Mt. Hunger Hike in Waterbury, VT

On July 14th I went with a group on a hike to the summit of Mt. Hunger in central Vermont. It was warm with quite a bit of cloud cover when we started up the trail. The trail to the top was only two miles but it was really steep. It was a very challenging hike.

The top of Mt. Hunger is above the tree line proving a great view for hikers.

Mt Hunger Hike July 14 2013-16There was a dark cloud to the south of us.

Mt Hunger Hike July 14 2013-11Due to the hazy conditions I did not get the distance shots that I was hoping for. However, I did get some pretty good shots towards Waterbury Center and Stowe. I did a succession of shots of Waterbury Reservoir and Waterbury Center getting closer each time.

Mt Hunger Hike July 14 2013-9

Mt Hunger Hike July 14 2013-8

Mt Hunger Hike July 14 2013-7

Adding some black to the photos when processing in Lightroom or Photoshop helps to reduce the impact of the hazy conditions.

Mt Hunger Hike July 14 2013-6

As I had hoped, I could see the ski trails at Stowe. The haze really made this shot difficult.

Mt Hunger Hike July 14 2013-14

This is the view west towards Stowe.

I would like to go on another hike this season for more photographs!

Kayak Trip to Grafon Pond

The kayaking fun continued on Sunday with an early morning trip to Grafton Pond. I brought my Pentax with the 300mm lens.

We were extremely lucky and had the privilege to have several close encounters with wildlife during the trip.

Early in the trip we spotted a Loon and several chicks. We drifted quietly while they swam on by us. We all remained very quiet and moved very slowly. Grafton Pond 4 Star-1

The adult Loon kept dunking its head underwater as it swam around. I assume it was looking for fish and other food to dive after.


Grafton Pond 4 Star-7

The next amazing encounter was with a Great Blue Heron. I still can’t believe that it did not fly off.

Grafton Pond 5 Star-8Grafton Pond 4 Star-10

A while later in another part of the pond we noticed a couple kayakers looking up at the top of a tree. One had a camera with a large lens. (He later told me it was a 400mm.) It turns out they had noticed a Great Blue Heron nest with several chicks. While we were all watching one of the parent herons returned to the nest and began to feed the chicks.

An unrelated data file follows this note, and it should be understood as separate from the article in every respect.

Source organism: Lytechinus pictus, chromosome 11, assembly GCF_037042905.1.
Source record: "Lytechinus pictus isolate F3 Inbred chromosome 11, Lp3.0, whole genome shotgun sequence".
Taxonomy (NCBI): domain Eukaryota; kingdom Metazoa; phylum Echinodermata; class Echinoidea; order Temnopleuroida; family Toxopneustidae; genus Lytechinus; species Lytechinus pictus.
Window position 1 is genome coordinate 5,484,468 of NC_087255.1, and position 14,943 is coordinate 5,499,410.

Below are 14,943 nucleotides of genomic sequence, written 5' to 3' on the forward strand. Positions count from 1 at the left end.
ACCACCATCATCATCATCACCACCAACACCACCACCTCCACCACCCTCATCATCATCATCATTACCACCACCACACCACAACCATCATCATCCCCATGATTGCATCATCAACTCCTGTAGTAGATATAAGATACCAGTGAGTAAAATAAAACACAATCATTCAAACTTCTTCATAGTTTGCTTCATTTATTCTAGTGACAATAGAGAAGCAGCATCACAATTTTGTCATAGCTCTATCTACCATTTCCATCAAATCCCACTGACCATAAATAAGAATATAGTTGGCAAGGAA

Grafton Pond 5 Star-12Grafton Pond 5 Star-13I feel fortunate to have witnessed this scene. Great Blue Heron are one of my favorite birds!


Kayak Trip to Hebron Marsh on Newfound Lake

I was able to get in a lot of kayaking over the 4th of July holiday. Saturday I went back to Newfound Lake to explore more of the Hebron Bay and Cockermouth River area.

This time I came prepared with the Pentax and 300mm lens.

By drifting very slowly and quietly I was able to get very close to this duck. From the color of the ducks head, and especially the eye band, I would say this is a Black Duck. However I noticed some green colored feathers like you might see on a Mallard. This could be one of the hybrid Mallard and Black Duck that I had read about.

Black DuckThe duck got pretty comfortable with me quietly drifting in my kayak. I even got a few close-up action shots.

Hebron Marsh July 6 2013-3

Hebron Marsh July 6 2013-4

I expected to find some turtles getting a little sun and I was not disappointed.

Hebron Marsh July 6 2013-5

Hebron Marsh July 6 2013-6

I spotted what appeared to be a couple otters swimming at the mouth of the Cockermouth River. I tried to snap a photo but of course it came out blurry.

I missed several opportunities to photograph a Great Blue Heron before I drifted by this one. I am amazed how tall this heron is.

Hebron Marsh July 6 2013-7I drifted back out towards the lake and encountered my friend the Black Duck again. He let me drift very close as it preened it’s feathers on the shore.

Hebron Marsh July 6 2013-10

Hebron Marsh July 6 2013-13

I left the duck and headed out towards the lake on my way to the Audubon Center. Next thing I know a family of Canadian Geese swam by.

Hebron Marsh July 6 2013-16

The photo below is one of my favorites since I got both of the adults together.